One of the most frequently asked questions I get - particularly on instagram - is what are my best tips for remembering choreography. As a dancer, picking up and remembering choreography quickly will give you a huge advantage in ballet exams, at auditions, when rehearsing for performances and just generally in class when you’re learning the syllabus or new variations. When I was younger, this is something I found pretty challenging, but over the years I’ve learnt a couple of things that really help me, so I wanted to share my top 4 tips to help remember choreography.
I know that this can be tricky, especially if you’ve had a big day at school or at work and your mind will naturally start to wonder, but try and stay as present and focused as you can on what you’re learning in the studio. If your mind is preoccupied and full of other thoughts, there’s no room for it to store the information you’re currently learning! Like anything, this is a skill that can take some practice, so try to block out the outside noise and focus on what’s happening in the present moment.
This is something many professional dancers in ballet companies do to help them get into ‘the zone’ particularly before a big audition or performance. It will also help you prepare for big moments in everyday life even if they happen outside the ballet studio, like for a job interview, end of term exams or even a first date! At The Royal Ballet we had access to a video room, which we could visit at any time to learn choreography and often dancers would visit it before auditions and performances to help put them in a focused frame of mind. Remember, a little bit of preparation goes a really long way. While you might not have access to a video room, even something small like a particular song you listen to before every class or a pre-class stretch sequence can really help set you up!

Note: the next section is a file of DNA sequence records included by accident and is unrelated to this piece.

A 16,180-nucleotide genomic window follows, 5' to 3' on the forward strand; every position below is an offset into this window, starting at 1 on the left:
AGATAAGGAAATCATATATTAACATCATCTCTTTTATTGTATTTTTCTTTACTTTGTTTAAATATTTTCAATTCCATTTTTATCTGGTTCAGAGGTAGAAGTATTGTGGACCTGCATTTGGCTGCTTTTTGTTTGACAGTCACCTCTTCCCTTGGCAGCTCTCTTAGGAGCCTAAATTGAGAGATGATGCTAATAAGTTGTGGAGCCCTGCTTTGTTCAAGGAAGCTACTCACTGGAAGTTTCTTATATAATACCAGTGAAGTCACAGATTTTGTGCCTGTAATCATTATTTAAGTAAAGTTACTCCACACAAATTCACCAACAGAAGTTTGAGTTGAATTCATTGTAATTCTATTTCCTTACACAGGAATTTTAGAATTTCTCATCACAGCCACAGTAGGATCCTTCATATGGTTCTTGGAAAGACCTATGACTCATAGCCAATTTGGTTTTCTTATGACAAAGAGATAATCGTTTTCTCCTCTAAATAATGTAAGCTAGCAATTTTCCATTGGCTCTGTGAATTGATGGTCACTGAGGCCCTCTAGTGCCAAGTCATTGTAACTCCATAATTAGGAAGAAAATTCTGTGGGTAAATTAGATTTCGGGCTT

This one was a huge game changer for me, and I think it’s a really underutilised tool. I encourage all the dancers who attend private ballet coaching with me to take as many notes as they can, so they can look back on them to remind themselves when it’s not as fresh in their mind. Writing down and then reading over the steps in the correct order in a notebook will help you establish a mind/body connection that will allow you to retain the information. Take it another step further by downloading the accompanying music and visualise yourself performing the steps and going through the motions. Test yourself by seeing how far you can get through a sequence or repertoire without looking at your notes! I still have a notebook that’s filled with over 50+ different ballets I learnt when I danced with The Royal Ballet!
Like anything else, learning and remembering choreography is a skill that you will only improve with practice! If you want to test your skills, check out the repertoire section on the Claudia Dean App and see how much you can remember. This is such a good skill to have, particularly if you’re preparing for exams and free enchainement!
Good preparation is key to remembering choreography, making you an incredibly valuable asset to a company that performs a frequent and wide repertoire. You can do this!